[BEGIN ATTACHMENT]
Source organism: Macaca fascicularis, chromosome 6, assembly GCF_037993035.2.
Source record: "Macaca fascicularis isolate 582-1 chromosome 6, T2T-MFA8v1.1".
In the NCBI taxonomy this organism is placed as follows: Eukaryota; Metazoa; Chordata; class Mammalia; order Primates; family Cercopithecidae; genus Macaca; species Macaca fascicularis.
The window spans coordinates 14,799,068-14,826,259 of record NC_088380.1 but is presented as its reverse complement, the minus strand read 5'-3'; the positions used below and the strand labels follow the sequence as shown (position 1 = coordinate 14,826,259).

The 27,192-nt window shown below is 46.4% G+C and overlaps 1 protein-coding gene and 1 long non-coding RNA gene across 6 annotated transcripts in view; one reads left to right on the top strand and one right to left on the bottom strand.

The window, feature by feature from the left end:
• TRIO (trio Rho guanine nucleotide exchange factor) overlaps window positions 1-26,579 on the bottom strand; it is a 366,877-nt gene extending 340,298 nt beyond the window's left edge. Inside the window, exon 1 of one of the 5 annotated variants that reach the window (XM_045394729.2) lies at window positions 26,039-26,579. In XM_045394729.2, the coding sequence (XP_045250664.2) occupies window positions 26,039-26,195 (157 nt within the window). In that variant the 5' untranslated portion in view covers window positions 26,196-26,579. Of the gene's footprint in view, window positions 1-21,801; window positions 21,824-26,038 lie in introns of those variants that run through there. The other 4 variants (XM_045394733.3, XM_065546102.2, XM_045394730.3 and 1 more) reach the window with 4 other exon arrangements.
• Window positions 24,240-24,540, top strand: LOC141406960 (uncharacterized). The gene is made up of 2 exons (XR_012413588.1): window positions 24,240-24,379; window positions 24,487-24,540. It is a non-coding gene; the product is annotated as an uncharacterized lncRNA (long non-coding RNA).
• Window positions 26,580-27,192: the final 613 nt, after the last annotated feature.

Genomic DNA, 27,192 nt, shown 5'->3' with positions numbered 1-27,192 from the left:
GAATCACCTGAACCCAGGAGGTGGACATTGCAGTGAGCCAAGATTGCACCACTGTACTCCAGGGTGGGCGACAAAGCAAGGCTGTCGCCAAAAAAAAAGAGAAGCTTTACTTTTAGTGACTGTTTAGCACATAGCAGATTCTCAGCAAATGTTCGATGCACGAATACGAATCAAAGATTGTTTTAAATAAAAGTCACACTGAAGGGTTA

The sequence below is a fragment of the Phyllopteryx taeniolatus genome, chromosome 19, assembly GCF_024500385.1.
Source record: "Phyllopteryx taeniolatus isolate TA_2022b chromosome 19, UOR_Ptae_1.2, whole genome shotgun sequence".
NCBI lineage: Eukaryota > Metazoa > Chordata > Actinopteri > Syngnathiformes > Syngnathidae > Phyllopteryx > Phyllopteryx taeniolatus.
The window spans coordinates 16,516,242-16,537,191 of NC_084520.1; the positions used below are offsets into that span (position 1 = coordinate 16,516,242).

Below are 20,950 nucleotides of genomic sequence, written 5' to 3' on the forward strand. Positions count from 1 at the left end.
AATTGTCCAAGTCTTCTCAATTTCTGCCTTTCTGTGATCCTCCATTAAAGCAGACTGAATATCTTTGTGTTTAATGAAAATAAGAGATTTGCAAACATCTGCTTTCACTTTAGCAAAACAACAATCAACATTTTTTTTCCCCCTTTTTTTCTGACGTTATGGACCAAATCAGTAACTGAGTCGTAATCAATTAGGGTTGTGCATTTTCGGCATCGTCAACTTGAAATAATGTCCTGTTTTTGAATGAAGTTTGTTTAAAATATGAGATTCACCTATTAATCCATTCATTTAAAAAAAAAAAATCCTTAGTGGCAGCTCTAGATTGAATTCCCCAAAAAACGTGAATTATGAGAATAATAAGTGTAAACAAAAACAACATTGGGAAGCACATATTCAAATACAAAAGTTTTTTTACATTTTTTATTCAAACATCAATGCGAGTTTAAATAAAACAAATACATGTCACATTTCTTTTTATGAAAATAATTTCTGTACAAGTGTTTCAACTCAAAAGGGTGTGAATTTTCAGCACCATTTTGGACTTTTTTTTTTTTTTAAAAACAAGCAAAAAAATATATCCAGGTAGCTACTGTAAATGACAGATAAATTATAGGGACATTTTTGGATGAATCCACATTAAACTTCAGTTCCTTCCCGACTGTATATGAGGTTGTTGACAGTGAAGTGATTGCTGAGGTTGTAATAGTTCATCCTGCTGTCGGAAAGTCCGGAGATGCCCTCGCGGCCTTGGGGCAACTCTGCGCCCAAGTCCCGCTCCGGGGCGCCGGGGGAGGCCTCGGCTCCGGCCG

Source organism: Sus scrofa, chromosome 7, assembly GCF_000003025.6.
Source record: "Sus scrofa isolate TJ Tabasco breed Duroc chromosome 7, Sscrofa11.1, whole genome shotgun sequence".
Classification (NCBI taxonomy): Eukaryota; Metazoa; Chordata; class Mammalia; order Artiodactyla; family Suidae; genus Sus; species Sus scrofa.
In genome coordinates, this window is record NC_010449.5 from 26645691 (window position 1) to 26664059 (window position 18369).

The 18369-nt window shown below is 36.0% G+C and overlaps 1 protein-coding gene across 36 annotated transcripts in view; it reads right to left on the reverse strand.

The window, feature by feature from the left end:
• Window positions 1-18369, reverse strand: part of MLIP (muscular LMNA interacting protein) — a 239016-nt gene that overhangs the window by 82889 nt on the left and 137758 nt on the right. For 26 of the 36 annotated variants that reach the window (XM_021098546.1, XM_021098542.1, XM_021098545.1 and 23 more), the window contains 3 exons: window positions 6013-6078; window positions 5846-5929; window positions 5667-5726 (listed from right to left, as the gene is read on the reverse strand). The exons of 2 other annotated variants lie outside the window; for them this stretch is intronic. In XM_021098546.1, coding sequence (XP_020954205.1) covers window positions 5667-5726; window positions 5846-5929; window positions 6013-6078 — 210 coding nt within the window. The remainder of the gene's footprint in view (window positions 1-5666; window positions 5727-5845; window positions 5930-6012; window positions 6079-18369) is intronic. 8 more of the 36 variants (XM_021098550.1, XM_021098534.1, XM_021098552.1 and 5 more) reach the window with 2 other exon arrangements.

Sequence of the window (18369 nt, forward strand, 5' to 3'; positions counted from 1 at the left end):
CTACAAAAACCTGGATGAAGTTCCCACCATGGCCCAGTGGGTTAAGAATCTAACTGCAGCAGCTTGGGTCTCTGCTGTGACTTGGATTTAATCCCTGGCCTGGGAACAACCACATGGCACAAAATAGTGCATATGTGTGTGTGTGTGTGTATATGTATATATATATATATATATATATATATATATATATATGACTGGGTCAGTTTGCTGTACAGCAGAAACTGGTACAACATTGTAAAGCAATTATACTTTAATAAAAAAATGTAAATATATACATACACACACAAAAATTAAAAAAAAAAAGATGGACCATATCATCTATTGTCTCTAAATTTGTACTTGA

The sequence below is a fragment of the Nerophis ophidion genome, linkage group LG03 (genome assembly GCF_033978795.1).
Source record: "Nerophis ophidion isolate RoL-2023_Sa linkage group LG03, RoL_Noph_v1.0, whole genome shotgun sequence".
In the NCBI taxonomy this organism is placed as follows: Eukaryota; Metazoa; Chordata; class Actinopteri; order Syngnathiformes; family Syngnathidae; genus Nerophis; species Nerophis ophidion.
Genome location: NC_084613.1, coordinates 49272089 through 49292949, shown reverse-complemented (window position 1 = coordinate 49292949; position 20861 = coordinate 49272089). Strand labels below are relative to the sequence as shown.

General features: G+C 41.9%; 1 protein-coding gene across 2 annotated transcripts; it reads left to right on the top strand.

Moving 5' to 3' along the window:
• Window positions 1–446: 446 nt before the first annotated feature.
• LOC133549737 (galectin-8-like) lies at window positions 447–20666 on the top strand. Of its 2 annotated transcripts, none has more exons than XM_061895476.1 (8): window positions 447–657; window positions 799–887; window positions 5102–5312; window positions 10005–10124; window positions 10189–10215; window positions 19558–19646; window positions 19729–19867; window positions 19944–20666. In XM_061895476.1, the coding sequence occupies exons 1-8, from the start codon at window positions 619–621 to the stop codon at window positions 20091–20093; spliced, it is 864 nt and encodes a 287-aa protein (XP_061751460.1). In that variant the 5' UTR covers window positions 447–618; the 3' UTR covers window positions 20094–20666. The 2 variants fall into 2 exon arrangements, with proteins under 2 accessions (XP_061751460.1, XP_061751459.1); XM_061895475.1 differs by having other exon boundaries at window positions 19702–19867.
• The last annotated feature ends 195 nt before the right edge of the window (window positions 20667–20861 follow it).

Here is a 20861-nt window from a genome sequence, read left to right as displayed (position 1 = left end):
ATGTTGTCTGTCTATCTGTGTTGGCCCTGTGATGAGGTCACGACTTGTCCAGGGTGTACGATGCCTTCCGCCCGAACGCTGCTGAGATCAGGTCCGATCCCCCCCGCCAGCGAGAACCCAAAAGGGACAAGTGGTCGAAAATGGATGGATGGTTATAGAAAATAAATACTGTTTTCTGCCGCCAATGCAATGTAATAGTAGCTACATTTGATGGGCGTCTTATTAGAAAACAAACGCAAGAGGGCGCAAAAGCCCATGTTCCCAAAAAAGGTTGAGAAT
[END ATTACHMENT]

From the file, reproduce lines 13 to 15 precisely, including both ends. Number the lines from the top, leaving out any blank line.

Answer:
Source record: "Phyllopteryx taeniolatus isolate TA_2022b chromosome 19, UOR_Ptae_1.2, whole genome shotgun sequence".
NCBI lineage: Eukaryota > Metazoa > Chordata > Actinopteri > Syngnathiformes > Syngnathidae > Phyllopteryx > Phyllopteryx taeniolatus.
The window spans coordinates 16,516,242-16,537,191 of NC_084520.1; the positions used below are offsets into that span (position 1 = coordinate 16,516,242).